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Stephanie L. Prady ,Charlotte Endacott, Josie Dickerson, Tracey J. Bywater, Sarah L. Blower
Maternal mental health problems in the perinatal period can cause significant distress and loss of functioning, and can have lasting impact on children. People living in disadvantage are at risk of health inequalities, including for perinatal mental health. A review of current guidance found that overall implementation of the UK detection and management strategy was satisfactory, but equity was not considered in the review. Greater understanding of implementation equity is needed. We aimed to reanalyse an existing systematic review on the implementation of current guidance for the identification and management of perinatal mental health problems for equity.
Studies reporting the presence or absence of variation by a social, economic or demographic group were quality appraised and the presence and direction of disparity tabled. We calculated standardised absolute prevalence estimates for overall detection and management, and absolute and relative estimates by determinants grouping. A thematic analysis of the studies that examined potential reasons for disparity was undertaken.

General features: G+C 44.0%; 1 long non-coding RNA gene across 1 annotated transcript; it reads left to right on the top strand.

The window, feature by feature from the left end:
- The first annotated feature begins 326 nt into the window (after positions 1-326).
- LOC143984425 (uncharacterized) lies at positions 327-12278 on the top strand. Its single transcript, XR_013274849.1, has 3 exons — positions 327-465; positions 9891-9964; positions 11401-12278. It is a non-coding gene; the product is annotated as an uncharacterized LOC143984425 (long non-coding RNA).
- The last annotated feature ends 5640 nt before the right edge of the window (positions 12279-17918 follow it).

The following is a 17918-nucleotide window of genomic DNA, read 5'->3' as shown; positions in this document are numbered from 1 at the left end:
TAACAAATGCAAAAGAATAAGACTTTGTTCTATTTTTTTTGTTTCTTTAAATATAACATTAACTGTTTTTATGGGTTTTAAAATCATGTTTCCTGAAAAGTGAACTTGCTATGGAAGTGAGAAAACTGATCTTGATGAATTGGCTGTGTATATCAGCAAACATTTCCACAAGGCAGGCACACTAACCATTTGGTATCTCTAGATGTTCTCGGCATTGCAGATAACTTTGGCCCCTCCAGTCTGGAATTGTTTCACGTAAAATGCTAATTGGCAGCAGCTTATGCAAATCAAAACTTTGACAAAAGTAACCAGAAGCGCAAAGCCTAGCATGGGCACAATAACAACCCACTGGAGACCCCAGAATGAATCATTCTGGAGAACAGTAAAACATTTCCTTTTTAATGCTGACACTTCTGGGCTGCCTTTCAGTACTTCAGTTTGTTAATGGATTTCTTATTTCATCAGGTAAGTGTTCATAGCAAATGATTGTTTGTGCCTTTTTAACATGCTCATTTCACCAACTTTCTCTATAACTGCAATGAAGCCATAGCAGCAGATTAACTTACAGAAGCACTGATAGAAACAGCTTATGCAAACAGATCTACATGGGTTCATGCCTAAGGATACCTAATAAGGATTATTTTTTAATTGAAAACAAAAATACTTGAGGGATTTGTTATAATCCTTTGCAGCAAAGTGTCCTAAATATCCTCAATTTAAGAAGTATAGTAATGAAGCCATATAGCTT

Six studies, with no major quality concerns, provided consistent evidence of reduced identification and management for ethnic minority women, both those who do, and do not, speak English. There was less consistent evidence of inequality for other axes of social disparity and for characteristics such as age, parity and partnership status. Explanations centred on difficulties that translation and interpretation added to communication, and hesitancy related to uncertainty from healthcare providers over cultural understanding of mental health problems.
The identification and management of perinatal mental health problems is likely to be inequitable for ethnic minority women. Further systems-based research should focus on clarifying whether other groups of women are at risk for inequalities, understand how mismatches in perception are generated, and design effective strategies for remediation. Inequalities should be considered when reviewing evidence that underpins service planning and policy decision-making.